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With recapitalization, Three Bears to build more stores, officials say

KUAC file photo
People who live in the Healy area celebrated the opening of Three Bears Alaska's 10th store in December 2017, because they no longer had to drive 100 miles to Fairbanks to get groceries. Most Three Bears stores are located in small to midsize communities around Alaska.

Deal will allow Wasilla-based grocery/retail chain to ‘maintain Alaska control over an Alaskan company’

Officials with the Wasilla-based grocery- and retail-store chain Three Bears Alaska say they intend to expand operations in the state now that they’ve entered into a deal with a private-equity firm based in the Pacific Northwest.

Three Bears Alaska owns and operates nine retail outlets around the state, and one in Montana. They’re mostly grocery stores, and some have gas stations or hardware or sporting-goods shops. Thery’re located in small to midsize communities, sometimes the only grocers in town. And Three Bears officials say we’ll soon be seeing more of the stores, now that the company has completed a deal with Seattle-based Westward Partners.

“Folks should certainly expect to see more Three Bears stores going up around the state of Alaska in the next one, two, three years,” says James Cartales, the managing director of Cascadia Capital, an investment banking firm that’s also based in Seattle. “And that’s what this deal was really all about.”

Three Bears Alaska
The Weisz family established Three Bears when it opened its first store in Tok in 1980. The store got a facelift two years ago, and last October, the company completed construction of a hardware store next door.

Cascadia Capital announced the deal on March 17th. But Cartales and a Three Bears spokesperson both declined to say where the new stores may be built.

“When you’re working on real estate deals and things like that, you don’t want to give away all your plans,” he said in an interview last week.

Cartales and the company spokesperson both said in interviews last week that they couldn’t offer many details of the deal, for proprietary reasons. And that’s not unusual, says John Nofsinger. He’s the dean of the University of Alaska Anchorage’s College of Business and Public Policy.

“In this particular case,” he said, “we don’t have a lot of information, because this is a private-equity firm, and they’re helping to recapitalize Three Bears Alaska, which is also a private company. So they’re not required to tell us much of anything.”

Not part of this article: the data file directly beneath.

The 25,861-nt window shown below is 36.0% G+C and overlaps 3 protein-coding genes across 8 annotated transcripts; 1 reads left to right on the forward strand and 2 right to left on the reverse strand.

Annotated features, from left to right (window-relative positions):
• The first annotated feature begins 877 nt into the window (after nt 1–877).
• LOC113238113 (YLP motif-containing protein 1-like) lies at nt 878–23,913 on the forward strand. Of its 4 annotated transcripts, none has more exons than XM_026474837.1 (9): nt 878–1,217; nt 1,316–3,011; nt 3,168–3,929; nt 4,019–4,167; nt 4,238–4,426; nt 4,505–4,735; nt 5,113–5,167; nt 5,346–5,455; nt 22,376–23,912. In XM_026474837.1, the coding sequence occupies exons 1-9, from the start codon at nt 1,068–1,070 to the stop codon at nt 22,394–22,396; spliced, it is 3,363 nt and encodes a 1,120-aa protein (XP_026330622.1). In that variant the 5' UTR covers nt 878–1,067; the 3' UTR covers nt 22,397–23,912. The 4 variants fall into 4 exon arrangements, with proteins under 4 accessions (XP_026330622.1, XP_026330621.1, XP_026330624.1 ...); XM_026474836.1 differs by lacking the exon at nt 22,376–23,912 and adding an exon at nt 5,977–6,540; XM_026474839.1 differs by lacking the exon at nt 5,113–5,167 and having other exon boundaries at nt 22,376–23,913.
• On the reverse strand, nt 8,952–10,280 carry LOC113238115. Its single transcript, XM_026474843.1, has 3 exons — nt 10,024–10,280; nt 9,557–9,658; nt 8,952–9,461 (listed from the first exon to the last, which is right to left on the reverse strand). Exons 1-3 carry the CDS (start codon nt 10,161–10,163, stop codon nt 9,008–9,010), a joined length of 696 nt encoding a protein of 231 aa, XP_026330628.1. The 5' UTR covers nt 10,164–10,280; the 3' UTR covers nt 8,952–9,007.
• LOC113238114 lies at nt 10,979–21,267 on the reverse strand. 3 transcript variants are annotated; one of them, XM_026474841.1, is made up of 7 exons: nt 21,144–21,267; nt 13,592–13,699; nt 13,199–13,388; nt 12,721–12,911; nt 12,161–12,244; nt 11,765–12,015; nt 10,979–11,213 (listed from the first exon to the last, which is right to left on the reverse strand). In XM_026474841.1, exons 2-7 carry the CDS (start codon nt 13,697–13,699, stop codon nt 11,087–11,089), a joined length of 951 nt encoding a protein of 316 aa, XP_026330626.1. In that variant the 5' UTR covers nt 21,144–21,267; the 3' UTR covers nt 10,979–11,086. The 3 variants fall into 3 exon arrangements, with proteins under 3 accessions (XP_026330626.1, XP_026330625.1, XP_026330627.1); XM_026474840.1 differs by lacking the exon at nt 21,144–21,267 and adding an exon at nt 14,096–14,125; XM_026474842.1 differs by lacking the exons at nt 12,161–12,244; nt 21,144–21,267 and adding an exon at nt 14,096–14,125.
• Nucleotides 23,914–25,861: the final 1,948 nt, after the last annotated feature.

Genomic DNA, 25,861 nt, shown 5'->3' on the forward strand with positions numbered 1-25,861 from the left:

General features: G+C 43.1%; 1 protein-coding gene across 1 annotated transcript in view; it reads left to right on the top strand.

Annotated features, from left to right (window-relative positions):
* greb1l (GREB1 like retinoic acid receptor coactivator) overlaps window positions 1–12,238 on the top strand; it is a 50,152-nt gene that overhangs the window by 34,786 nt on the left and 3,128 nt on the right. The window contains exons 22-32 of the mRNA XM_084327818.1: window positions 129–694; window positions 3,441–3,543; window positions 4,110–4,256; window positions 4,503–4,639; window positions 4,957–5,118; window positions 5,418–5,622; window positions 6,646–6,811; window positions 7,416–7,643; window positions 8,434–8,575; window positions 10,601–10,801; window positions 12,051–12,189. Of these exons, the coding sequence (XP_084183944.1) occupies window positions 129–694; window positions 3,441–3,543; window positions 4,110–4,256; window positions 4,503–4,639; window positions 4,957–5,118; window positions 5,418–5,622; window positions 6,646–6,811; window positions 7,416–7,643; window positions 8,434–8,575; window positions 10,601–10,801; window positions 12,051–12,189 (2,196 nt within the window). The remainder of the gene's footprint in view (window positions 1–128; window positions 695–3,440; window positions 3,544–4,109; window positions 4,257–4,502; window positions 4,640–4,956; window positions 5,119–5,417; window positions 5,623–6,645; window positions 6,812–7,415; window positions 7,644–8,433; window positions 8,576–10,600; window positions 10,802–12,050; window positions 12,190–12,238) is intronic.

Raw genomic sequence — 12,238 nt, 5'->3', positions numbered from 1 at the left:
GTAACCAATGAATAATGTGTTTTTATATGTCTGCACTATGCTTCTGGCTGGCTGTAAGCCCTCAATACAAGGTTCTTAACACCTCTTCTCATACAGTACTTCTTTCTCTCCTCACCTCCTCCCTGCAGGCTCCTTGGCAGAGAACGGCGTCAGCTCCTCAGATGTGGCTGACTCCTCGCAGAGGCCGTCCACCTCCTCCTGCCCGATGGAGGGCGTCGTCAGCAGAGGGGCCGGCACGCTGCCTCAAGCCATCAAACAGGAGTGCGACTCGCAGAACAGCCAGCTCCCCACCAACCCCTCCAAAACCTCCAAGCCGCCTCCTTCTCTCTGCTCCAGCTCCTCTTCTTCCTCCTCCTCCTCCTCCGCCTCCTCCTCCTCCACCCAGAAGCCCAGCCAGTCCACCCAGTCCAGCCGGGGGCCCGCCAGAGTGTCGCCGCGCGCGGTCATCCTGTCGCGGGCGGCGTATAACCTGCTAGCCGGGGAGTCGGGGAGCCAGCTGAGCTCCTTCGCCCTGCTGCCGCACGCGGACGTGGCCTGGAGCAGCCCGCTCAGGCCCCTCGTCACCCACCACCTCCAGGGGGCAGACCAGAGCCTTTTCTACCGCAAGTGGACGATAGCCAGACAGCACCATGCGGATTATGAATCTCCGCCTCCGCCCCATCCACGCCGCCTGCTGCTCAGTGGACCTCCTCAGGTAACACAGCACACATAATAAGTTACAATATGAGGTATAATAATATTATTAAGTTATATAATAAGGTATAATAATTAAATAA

But Nofsinger offered a few observations on the deal in an interview Friday, beginning with a definition of a recapitalization.

“A recapitalization is simply a major, substantial change in a company’s capital structure,” he said. “… There are different forms of capital. There’s the equity side, for a public company that would be like buying their stock. And then there’s debt.”

Cartales says the deal didn’t involve Westward Partners buying Three Bears debt. And the company spokesperson confirmed that the Weisz family, which launched the business in 1980, still retains majority ownership.

“There’s a diversified shareholder base of Alaskans, and they’ll maintain Alaska control over an Alaskan company,” he said.

Cartales says that means customers probably won’t notice much change in the operation of Three Bears stores. But he says they may see improvements, as the company continues to remodel its existing stores, like it did two years ago in Tok. That’s where Three Bears was founded in 1980, and where it built a hardware store in October. And in 2017, it opened its 10th store in Healy.

“As far as this transaction’s impact on them, it’s going to be business as usual,” he said. “There’s no change at the management level, there’s certainly no change at the store level.”

Cartales says customers shouldn’t worry about Three Bears raising prices as a result of the recapitalization. Nofsinger says that sometimes happens when a private-equity firm invests in a company. But Cartales says greater economies of scale may even drive prices down.

“As the business grows, they’re often able to get better pricing from the national brands and the distributors and supplier,” he said.

Cartales says some prices may rise because of inflation. And gasoline and other fuels may go up because of volatility in energy-markets. But not, he says, because of the recapitalization.

Tim Ellis has been working as a KUAC reporter/producer since 2010. He has more than 30 years experience in broadcast, print and online journalism.